Dog-ear or bookmark? (don't worry—Librarian Judith won't hold it against you—much)
My husband detests this, but if I can’t immediately grab a bookmark or envelope, I will resort to a dog ear, but only as a last resort. Usually, though, I prefer to leave it open, face down, if I can’t get to a bookmark.
Favorite place to read?
In a hammock under a tree in the summertime with a bowl of blueberries on my stomach for snacking purposes!
Do you loan your books?
If I trust that the reader will enjoy it. It’s not so much that I care if I get the book back; it’s that I want the person reading it to actually read the book and appreciate it.
Favorite book to recommend?
It depends on who the reader is, but I love recommending The Life of Pi so that I can discuss the varied meanings with the reader. That book is personal in its interpretation. Part of the message is that we long for stories to structure our world, whether that story is science or religion or swimming. We make sense of the world in a way that resonates with us. So when hearing a story someone is telling, we must consider the storyteller’s background or purpose as well as our own. Each story changes with each hearer or reader, and ultimately, we are responsible for creating meaning in our lives and choosing what to believe. It’s a powerful message, but it’s deep and elusive. The more people I talk to about the book, the more enlightened I feel about its message.
Re-reader or not?
Only for the classics. As an English teacher, I read the books I teach every year, sometimes several years in a row. I truly enjoy this because I gain new insight each time I read. And I get to annotate these books as well (once, coming back from the Caribbean, an airline decided to chuck suitcases violently onto the belt, and a bottle of rum we had packed ended up spilling and wetting my copy of Tess of the D’Urbervilles. I was devastated because some of my annotations ran on the pages, and the book smelled like rum—no longer something I could really bring to school!). I don’t generally re-read books, though, because I don’t trust all authors to build in enough “literary merit” for me to get much out of a second read-through. Some books are meant for entertainment mostly, and in that case the plot is the focus.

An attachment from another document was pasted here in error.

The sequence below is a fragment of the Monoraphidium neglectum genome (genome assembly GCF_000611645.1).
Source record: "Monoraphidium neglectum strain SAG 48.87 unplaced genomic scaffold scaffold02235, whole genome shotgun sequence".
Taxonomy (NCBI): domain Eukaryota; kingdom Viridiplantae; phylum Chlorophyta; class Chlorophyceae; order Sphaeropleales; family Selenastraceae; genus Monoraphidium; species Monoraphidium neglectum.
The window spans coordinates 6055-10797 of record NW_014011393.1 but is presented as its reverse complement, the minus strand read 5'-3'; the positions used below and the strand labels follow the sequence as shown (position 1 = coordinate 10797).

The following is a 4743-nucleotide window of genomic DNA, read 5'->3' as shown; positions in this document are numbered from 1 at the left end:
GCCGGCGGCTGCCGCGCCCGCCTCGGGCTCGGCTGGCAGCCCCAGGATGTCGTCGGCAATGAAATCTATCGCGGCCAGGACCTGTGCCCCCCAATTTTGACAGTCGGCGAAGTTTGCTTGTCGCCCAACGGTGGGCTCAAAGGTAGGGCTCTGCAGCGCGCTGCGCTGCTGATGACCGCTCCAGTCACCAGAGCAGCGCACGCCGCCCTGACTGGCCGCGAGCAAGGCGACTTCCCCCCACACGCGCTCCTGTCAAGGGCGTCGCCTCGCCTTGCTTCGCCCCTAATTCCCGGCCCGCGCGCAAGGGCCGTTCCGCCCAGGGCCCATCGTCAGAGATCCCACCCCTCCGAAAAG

Sarah Durante awakens to find herself haunted by the spirit of her high school’s late custodian. After the death of his granddaughter, Custodian Carlton Gray is not at peace. He suspects a sanguisuga is involved—an ancient force that prolongs its own life by consuming the spirits of others. Now, the sanguisuga needs another life to feed its rotten existence, and Carlton wants to spare others from the suffering his granddaughter endured. That’s where Sarah comes in. Carlton helps her understand that she comes from a lineage of ancestors with the ability to communicate with the dead. As Sarah hones her skill through music, she discovers that the bloodlines of Hollow Oak run deep. The sanguisuga is someone close, and only she has the power to stop it.
Already in trouble for a speeding ticket, Ali insists that Steffie say nothing about Madison’s disappearance. Even when Madison’s mother comes looking for her. Even when the police question them.